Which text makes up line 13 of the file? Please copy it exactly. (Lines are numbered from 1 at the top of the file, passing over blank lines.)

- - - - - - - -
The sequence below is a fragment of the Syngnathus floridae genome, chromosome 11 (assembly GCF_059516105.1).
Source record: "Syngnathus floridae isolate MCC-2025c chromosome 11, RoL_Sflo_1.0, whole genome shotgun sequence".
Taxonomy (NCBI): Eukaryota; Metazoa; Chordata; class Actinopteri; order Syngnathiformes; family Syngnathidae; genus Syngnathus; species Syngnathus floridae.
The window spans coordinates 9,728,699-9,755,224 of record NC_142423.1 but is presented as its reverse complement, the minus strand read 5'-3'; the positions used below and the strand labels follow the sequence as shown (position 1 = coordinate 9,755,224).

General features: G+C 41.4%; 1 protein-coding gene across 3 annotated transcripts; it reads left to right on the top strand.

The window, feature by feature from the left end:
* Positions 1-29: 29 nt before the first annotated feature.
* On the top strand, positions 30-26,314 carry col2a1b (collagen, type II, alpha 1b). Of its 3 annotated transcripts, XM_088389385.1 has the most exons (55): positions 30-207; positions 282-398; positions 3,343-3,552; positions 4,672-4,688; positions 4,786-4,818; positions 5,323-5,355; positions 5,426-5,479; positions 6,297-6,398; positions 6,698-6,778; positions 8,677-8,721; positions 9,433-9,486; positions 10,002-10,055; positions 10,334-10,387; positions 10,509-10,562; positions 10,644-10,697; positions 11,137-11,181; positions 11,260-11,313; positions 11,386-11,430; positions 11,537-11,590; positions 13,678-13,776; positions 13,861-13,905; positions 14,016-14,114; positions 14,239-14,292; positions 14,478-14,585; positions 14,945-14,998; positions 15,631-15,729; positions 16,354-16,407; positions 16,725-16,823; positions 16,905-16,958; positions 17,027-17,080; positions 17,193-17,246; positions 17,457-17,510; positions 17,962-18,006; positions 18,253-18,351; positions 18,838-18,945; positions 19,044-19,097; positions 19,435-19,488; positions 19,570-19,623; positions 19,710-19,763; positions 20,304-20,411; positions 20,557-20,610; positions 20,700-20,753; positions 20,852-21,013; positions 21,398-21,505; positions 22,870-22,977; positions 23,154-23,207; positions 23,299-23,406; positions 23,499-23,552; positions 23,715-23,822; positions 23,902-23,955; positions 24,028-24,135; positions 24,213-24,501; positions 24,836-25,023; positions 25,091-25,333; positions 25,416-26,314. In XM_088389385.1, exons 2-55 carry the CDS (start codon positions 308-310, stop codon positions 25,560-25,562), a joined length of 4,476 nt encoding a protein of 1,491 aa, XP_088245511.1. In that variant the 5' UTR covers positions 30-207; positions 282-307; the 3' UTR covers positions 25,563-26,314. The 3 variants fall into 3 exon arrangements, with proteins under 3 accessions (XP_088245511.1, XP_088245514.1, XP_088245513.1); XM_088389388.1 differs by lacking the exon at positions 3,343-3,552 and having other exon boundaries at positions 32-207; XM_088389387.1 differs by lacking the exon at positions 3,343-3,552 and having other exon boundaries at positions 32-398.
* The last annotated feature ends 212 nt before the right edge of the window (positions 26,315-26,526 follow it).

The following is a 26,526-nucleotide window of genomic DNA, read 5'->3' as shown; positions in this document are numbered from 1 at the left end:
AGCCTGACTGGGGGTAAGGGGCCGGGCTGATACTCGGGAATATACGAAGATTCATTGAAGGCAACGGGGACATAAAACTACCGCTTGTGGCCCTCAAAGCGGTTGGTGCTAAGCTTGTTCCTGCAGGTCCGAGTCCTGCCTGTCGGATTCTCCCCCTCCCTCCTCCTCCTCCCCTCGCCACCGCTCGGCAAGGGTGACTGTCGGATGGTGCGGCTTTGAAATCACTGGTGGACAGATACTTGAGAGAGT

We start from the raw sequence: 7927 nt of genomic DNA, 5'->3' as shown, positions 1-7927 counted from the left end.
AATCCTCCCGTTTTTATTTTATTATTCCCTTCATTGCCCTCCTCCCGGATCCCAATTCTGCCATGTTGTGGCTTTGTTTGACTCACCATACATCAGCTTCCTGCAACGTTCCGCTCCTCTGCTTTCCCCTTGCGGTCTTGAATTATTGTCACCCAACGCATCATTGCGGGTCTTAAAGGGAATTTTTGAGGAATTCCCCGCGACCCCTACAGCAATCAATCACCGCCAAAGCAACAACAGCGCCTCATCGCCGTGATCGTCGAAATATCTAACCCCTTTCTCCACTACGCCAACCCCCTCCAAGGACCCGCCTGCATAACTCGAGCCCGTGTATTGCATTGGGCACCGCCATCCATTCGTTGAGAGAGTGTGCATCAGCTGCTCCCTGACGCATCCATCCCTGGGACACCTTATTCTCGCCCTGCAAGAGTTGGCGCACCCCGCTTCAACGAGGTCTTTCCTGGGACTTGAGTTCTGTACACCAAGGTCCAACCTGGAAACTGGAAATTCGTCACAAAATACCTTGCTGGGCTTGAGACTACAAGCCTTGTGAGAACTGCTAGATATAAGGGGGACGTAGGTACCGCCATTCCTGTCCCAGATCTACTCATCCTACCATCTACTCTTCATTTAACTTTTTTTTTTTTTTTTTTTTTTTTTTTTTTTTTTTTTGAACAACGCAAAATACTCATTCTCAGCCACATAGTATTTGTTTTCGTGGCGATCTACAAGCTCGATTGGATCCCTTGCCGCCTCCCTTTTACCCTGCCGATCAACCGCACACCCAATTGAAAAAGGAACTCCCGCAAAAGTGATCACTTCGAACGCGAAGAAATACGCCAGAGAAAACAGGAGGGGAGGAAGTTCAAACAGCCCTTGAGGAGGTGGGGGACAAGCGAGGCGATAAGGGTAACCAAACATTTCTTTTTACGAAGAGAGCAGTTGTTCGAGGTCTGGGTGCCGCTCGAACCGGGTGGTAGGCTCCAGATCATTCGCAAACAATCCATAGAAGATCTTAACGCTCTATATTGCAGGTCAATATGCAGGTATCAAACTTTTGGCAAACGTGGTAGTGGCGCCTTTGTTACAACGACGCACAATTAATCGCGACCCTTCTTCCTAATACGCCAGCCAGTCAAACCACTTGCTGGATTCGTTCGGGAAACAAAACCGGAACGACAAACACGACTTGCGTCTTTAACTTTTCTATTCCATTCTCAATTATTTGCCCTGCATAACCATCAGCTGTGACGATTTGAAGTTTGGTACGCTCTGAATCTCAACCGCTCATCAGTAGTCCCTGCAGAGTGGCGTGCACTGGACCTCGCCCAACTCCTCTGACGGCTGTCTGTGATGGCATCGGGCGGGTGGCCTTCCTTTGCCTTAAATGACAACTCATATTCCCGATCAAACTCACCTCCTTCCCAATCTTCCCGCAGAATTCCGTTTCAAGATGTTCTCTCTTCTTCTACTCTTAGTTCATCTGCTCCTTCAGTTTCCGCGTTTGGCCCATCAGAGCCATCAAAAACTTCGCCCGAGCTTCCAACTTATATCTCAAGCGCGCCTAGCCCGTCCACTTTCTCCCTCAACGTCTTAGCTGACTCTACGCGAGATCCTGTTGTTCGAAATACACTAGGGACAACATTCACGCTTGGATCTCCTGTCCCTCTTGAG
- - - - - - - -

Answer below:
AATCCTCCCGTTTTTATTTTATTATTCCCTTCATTGCCCTCCTCCCGGATCCCAATTCTGCCATGTTGTGGCTTTGTTTGACTCACCATACATCAGCTTCCTGCAACGTTCCGCTCCTCTGCTTTCCCCTTGCGGTCTTGAATTATTGTCACCCAACGCATCATTGCGGGTCTTAAAGGGAATTTTTGAGGAATTCCCCGCGACCCCTACAGCAATCAATCACCGCCAAAGCAACAACAGCGCCTCATCGCCGTGATCGTCGAAATATCTAACCCCTTTCTCCACTACGCCAACCCCCTCCAAGGACCCGCCTGCATAACTCGAGCCCGTGTATTGCATTGGGCACCGCCATCCATTCGTTGAGAGAGTGTGCATCAGCTGCTCCCTGACGCATCCATCCCTGGGACACCTTATTCTCGCCCTGCAAGAGTTGGCGCACCCCGCTTCAACGAGGTCTTTCCTGGGACTTGAGTTCTGTACACCAAGGTCCAACCTGGAAACTGGAAATTCGTCACAAAATACCTTGCTGGGCTTGAGACTACAAGCCTTGTGAGAACTGCTAGATATAAGGGGGACGTAGGTACCGCCATTCCTGTCCCAGATCTACTCATCCTACCATCTACTCTTCATTTAACTTTTTTTTTTTTTTTTTTTTTTTTTTTTTTTTTTTTTGAACAACGCAAAATACTCATTCTCAGCCACATAGTATTTGTTTTCGTGGCGATCTACAAGCTCGATTGGATCCCTTGCCGCCTCCCTTTTACCCTGCCGATCAACCGCACACCCAATTGAAAAAGGAACTCCCGCAAAAGTGATCACTTCGAACGCGAAGAAATACGCCAGAGAAAACAGGAGGGGAGGAAGTTCAAACAGCCCTTGAGGAGGTGGGGGACAAGCGAGGCGATAAGGGTAACCAAACATTTCTTTTTACGAAGAGAGCAGTTGTTCGAGGTCTGGGTGCCGCTCGAACCGGGTGGTAGGCTCCAGATCATTCGCAAACAATCCATAGAAGATCTTAACGCTCTATATTGCAGGTCAATATGCAGGTATCAAACTTTTGGCAAACGTGGTAGTGGCGCCTTTGTTACAACGACGCACAATTAATCGCGACCCTTCTTCCTAATACGCCAGCCAGTCAAACCACTTGCTGGATTCGTTCGGGAAACAAAACCGGAACGACAAACACGACTTGCGTCTTTAACTTTTCTATTCCATTCTCAATTATTTGCCCTGCATAACCATCAGCTGTGACGATTTGAAGTTTGGTACGCTCTGAATCTCAACCGCTCATCAGTAGTCCCTGCAGAGTGGCGTGCACTGGACCTCGCCCAACTCCTCTGACGGCTGTCTGTGATGGCATCGGGCGGGTGGCCTTCCTTTGCCTTAAATGACAACTCATATTCCCGATCAAACTCACCTCCTTCCCAATCTTCCCGCAGAATTCCGTTTCAAGATGTTCTCTCTTCTTCTACTCTTAGTTCATCTGCTCCTTCAGTTTCCGCGTTTGGCCCATCAGAGCCATCAAAAACTTCGCCCGAGCTTCCAACTTATATCTCAAGCGCGCCTAGCCCGTCCACTTTCTCCCTCAACGTCTTAGCTGACTCTACGCGAGATCCTGTTGTTCGAAATACACTAGGGACAACATTCACGCTTGGATCTCCTGTCCCTCTTGAG